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Dr Jonathan Fry
Rockefeller 321
Dept of Neuroscience, Physiology & Pharmacology
University College London, Gower Street
London
WC1E 6BT
Appointment
  • Senior Lecturer
  • Neuro, Physiology & Pharmacology
  • Div of Biosciences
  • Faculty of Life Sciences
Biography
After graduating BA in Natural Sciences at the University of Cambridge in 1972, I stayed there for a further three years studying for a PhD at the Institute of Animal Physiology, Babraham. I then held a postdoctoral research fellowship at the Max Planck Institute for Psychiatry, Munich for three years and spent just under a year at the University of Bristol before joining the Department of Physiology (now Neuroscience, Physiology & Pharmacology) at UCL in 1979.   
Research Summary
Steroid hormones have long been known to enter the mammalian nervous system to influence its development and function. More recently, some steroids have also been shown to be present in brain tissue independently of peripheral endocrine sources, the so-called neurosteroids. Altogether, these brain steroids are of profound physiological significance and apart from well-established sites of action through transcription factors are also known to have more rapid non-genomic effects at neurotransmitter receptors, such as those for γ-aminobutyric acid (GABA) and glutamate as well as σ-receptors and voltage-gated ion channels.

Despite the above background, little is known of the actual steroid content of the brain, of the relative contributions from peripheral versus central sources or of the metabolic pathways for steroid activation and inactivation in this tissue. Our research is focused on these issues. We have developed procedures for the extraction and fractionation of free steroids and their sulphate esters from brain tissue. For unequivocal identification, these steroids are then derivatised and analysed by gas capillary chromatography-electron impact mass spectrometry (in collaboration with Dr John W. Honour, Dept. of Chemical Pathology, UCLH). Routine measurements employ radioimmunoassays. Radiolabelled steroids are also employed to investigate steroid metabolism both in vitro and in vivo.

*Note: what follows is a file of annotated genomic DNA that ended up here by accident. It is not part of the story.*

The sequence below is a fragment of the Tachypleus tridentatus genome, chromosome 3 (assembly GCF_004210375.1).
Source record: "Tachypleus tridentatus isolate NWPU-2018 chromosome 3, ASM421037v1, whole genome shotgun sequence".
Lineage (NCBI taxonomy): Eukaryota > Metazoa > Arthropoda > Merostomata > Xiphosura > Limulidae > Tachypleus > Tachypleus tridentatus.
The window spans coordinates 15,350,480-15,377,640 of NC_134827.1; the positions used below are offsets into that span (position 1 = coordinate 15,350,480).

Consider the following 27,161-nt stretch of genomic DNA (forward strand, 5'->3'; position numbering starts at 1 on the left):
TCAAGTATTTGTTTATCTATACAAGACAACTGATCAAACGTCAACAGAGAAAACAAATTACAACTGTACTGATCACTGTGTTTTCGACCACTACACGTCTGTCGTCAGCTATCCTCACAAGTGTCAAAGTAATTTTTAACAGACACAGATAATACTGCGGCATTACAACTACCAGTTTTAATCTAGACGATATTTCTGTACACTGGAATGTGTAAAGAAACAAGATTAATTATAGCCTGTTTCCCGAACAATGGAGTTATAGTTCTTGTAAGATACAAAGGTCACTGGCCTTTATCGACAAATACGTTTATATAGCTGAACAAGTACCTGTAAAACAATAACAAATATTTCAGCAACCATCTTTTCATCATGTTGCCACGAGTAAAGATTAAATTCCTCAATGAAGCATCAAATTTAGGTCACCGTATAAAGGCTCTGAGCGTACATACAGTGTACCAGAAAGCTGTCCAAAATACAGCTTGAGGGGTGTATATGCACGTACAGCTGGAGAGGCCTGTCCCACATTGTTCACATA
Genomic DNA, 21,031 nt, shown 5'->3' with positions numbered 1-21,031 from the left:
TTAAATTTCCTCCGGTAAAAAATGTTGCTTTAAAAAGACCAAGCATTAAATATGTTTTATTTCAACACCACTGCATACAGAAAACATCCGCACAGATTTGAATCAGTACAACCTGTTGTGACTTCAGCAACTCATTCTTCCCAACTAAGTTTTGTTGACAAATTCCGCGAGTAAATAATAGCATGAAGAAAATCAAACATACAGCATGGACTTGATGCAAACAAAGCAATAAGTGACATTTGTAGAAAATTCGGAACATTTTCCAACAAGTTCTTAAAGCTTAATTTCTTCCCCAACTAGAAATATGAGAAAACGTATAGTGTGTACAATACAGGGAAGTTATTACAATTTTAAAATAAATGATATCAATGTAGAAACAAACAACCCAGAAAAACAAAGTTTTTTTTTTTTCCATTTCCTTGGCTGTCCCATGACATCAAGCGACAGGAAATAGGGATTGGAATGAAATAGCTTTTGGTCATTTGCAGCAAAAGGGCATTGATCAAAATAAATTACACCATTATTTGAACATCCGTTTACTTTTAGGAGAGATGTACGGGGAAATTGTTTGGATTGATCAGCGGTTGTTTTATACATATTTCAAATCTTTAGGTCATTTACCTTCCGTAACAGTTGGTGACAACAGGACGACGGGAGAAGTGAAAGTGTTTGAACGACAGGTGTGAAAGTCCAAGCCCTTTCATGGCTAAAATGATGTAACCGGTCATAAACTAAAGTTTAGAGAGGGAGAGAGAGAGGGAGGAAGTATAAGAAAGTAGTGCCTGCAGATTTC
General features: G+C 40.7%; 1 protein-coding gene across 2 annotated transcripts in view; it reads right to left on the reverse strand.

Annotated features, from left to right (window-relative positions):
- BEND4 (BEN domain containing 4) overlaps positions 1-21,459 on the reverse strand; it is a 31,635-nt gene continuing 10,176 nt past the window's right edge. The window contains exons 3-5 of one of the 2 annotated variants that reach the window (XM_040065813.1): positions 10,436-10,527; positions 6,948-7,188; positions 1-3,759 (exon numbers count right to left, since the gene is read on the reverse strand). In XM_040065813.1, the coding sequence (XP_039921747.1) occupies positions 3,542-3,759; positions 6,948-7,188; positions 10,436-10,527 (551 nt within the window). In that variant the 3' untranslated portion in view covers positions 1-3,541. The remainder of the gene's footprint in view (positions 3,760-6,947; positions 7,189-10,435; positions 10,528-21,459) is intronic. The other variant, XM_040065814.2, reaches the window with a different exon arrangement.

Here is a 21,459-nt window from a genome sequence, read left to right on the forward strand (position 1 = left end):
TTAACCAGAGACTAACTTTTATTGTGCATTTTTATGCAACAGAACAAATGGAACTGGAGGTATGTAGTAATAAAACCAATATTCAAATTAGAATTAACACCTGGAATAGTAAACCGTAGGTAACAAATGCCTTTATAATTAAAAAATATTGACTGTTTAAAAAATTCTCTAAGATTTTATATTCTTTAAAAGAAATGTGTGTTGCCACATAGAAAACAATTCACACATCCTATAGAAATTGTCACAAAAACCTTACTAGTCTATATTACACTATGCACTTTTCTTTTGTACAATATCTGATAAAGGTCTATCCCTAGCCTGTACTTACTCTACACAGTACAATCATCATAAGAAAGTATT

Teaching Summary
In addition to teaching Physiology to BSc and MBBS students I also took a lead in the development of and continue an active role in the Natural Sciences BSc/MSci programme here at UCL. This programme enables students to follow courses to an advanced level in both the Faculty of Life Sciences and the Faculty of Mathematical and Physical Sciences.

I am Chair of the Board of Examiners in Physiology.   
Academic Background
1977 PhD Doctor of Philosophy University of Cambridge
1976 MA Master of Arts University of Cambridge
1972 BA Hons Bachelor of Arts (Honours) University of Cambridge
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